First and foremost this chapter will serve as a short summary to explain the basic principles and functioning of the OMC and outline the goals the European Council initially set forth in 2000 as part of the Lisbon Strategy to shed light on what was originally envisioned and how subsequent changes have shaped the method.
The European Council specified a set of ambitious goals in a special meeting held on 23rd 24th March of 2000 in Lisbon (European Council 2000). The newly introduced OMC was supposed to help facilitate the implementation of the EU’s strategic goal of becoming ‘the most competitive and dynamic knowledge-based economy in the world’ which was already stated previously. Achieving this would mean utilizing the mechanisms of increased convergence and of spreading best practices with regard to the most important goals of the EU. In detail this outlined the four core processes serving as the cornerstones of the OMC as a way to develop member states’ policies. These processes of fixing guidelines for the Union, establishing benchmarks, translation of best practices into European guidelines and subsequent periodic monitoring and evaluation:
“fixing guidelines for the Union combined with specific timetables for achieving the goals which they set in the short, medium and long terms; establishing, where appropriate, quantitative and qualitative indicators and benchmarks against the best in the world and tailored to the needs of different Member States and sectors as a means of comparing best practice; translating these European guidelines into national and regional policies by setting specific targets and adopting measures, taking into account national and regional differences;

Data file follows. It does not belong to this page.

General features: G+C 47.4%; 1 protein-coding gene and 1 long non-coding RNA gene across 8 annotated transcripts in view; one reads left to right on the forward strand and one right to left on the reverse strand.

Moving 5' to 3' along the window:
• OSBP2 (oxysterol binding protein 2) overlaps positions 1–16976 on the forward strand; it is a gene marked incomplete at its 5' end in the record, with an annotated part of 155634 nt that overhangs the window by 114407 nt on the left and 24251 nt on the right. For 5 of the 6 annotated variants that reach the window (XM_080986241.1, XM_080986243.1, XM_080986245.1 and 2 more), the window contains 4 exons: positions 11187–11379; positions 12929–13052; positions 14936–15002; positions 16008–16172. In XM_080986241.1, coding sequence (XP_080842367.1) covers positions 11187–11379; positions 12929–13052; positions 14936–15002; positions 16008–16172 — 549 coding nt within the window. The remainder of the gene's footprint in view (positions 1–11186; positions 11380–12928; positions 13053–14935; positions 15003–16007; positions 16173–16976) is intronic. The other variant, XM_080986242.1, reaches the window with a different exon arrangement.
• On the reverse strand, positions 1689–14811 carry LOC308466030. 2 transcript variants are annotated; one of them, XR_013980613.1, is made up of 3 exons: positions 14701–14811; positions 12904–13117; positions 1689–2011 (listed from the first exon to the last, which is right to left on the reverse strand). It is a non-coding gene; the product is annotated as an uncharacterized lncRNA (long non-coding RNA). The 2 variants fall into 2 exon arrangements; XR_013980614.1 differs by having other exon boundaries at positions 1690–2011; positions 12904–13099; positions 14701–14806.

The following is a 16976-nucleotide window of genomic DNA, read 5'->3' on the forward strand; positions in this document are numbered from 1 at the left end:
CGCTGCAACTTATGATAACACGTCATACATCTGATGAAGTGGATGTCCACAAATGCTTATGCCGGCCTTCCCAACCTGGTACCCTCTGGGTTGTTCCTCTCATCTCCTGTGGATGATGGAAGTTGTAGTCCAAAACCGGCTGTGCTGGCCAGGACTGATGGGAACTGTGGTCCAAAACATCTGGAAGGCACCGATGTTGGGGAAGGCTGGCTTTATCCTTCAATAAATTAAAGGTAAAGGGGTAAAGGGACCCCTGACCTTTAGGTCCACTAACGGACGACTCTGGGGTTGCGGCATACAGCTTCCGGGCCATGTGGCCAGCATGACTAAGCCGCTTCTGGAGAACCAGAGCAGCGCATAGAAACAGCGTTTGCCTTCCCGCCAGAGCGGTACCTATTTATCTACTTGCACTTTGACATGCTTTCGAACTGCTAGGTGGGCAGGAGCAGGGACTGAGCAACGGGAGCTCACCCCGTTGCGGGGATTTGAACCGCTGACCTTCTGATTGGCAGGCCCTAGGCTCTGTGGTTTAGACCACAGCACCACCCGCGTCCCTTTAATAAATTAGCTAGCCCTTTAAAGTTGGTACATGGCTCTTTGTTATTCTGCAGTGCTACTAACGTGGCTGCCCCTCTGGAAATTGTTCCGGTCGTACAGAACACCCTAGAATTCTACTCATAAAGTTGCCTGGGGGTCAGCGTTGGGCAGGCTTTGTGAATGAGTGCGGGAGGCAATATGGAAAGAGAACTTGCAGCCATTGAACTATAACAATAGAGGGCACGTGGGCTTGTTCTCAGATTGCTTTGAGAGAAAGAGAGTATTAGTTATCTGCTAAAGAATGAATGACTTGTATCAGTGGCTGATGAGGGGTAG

periodic monitoring, evaluation and peer review organised as mutual learning processes.” (European Council 2000, 37)
Partnership across several actors from different levels ranging from the local to the Union level and from different member states would be used to implement a decentralized approach while staying in accordance with the important EU principle of subsidiarity. The European Council’s focus on actively involving civil society and social partners were characteristic for this new method of governance and its focus on involving the aforementioned wide range of actors. By involving NGOs, companies and social partners through networking the European Commission (EC) was to assume the role of devising the benchmarking methods for best practices on change management. In addition the OMC does not delegate authority, being a soft law method with a low legalization level. Governments can essentially choose from various modes of co-ordination that differ in their form of delegation and level of legalization (Schäfer 2004, pp. 3-4).
Shortly after the initial start of the Lisbon Strategy the initial goals of economic and social development in Europe were expanded to include the underpinning principle of sustainable development. This resulted in the common referral to the three pillars consisting of social and employment policies and economic competitiveness while maintaining the added principle of sustainable development, making up the Lisbon Strategy (Kakrida 2011, p. 273). This set the stage for the new social policies within the scope of OMC. Beginning in the middle of 2001 member states had started to present National Action Plans on Social Inclusion (NAPs/inc) bi-annually.